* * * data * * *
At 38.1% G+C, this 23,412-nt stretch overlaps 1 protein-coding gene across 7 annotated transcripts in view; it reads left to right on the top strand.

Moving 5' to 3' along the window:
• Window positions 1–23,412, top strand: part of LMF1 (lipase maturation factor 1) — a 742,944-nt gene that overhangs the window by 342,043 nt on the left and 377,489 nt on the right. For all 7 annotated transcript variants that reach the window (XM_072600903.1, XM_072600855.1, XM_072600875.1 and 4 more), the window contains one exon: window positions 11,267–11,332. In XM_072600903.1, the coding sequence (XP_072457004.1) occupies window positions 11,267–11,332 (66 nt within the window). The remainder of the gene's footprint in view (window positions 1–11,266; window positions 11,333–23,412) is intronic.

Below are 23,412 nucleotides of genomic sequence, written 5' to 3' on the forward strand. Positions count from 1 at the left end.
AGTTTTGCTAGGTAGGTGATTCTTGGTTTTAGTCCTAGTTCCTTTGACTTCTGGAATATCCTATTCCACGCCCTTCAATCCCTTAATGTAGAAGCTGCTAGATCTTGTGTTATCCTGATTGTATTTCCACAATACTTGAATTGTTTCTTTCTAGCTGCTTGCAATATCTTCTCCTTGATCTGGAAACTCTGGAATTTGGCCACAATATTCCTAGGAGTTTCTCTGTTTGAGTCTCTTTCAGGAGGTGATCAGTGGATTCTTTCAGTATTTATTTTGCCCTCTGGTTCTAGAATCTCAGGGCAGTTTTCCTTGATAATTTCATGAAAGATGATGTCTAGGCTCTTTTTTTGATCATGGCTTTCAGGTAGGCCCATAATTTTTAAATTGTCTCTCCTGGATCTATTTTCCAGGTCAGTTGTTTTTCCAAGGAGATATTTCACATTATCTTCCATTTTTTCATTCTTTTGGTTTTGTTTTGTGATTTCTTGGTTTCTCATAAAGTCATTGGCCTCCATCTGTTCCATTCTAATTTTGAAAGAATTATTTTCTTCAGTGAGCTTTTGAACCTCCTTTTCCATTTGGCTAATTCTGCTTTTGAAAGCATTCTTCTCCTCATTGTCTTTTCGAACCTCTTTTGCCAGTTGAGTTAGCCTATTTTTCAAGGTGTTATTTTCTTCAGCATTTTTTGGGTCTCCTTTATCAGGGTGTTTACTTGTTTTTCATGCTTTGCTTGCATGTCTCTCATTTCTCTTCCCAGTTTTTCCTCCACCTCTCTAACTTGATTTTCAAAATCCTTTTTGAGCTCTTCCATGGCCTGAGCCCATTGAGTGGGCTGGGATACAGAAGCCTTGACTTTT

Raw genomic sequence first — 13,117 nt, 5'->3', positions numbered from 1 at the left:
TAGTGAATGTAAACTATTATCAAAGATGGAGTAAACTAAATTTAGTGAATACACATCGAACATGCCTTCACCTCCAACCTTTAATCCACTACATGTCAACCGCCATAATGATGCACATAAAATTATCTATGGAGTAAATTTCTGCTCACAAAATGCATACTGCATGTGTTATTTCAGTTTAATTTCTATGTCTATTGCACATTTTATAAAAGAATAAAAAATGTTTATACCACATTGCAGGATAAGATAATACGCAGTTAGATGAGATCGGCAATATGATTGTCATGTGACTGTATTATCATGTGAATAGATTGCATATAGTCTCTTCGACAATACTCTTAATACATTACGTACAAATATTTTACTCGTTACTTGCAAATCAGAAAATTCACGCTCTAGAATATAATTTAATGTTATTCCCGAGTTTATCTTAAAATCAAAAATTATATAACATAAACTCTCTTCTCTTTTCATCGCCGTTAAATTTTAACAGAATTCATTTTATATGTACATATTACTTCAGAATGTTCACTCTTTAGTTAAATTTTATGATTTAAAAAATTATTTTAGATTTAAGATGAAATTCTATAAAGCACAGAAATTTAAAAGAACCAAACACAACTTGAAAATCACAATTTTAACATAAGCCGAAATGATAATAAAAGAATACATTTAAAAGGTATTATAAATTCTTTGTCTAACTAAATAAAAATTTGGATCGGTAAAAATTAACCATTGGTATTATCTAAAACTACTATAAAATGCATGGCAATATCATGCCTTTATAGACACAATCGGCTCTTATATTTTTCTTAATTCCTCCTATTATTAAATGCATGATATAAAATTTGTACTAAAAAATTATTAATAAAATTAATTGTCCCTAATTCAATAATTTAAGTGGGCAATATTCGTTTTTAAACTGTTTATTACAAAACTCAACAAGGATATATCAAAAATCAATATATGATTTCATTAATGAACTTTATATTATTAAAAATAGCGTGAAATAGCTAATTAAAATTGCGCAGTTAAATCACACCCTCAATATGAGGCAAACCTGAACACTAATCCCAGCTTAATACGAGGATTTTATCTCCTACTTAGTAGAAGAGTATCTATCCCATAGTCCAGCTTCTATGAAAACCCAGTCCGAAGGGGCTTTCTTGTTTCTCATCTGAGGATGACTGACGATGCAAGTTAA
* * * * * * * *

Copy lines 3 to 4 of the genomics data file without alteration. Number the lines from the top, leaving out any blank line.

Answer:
• Window positions 1–23,412, top strand: part of LMF1 (lipase maturation factor 1) — a 742,944-nt gene that overhangs the window by 342,043 nt on the left and 377,489 nt on the right. For all 7 annotated transcript variants that reach the window (XM_072600903.1, XM_072600855.1, XM_072600875.1 and 4 more), the window contains one exon: window positions 11,267–11,332. In XM_072600903.1, the coding sequence (XP_072457004.1) occupies window positions 11,267–11,332 (66 nt within the window). The remainder of the gene's footprint in view (window positions 1–11,266; window positions 11,333–23,412) is intronic.

Below are 23,412 nucleotides of genomic sequence, written 5' to 3' on the forward strand. Positions count from 1 at the left end.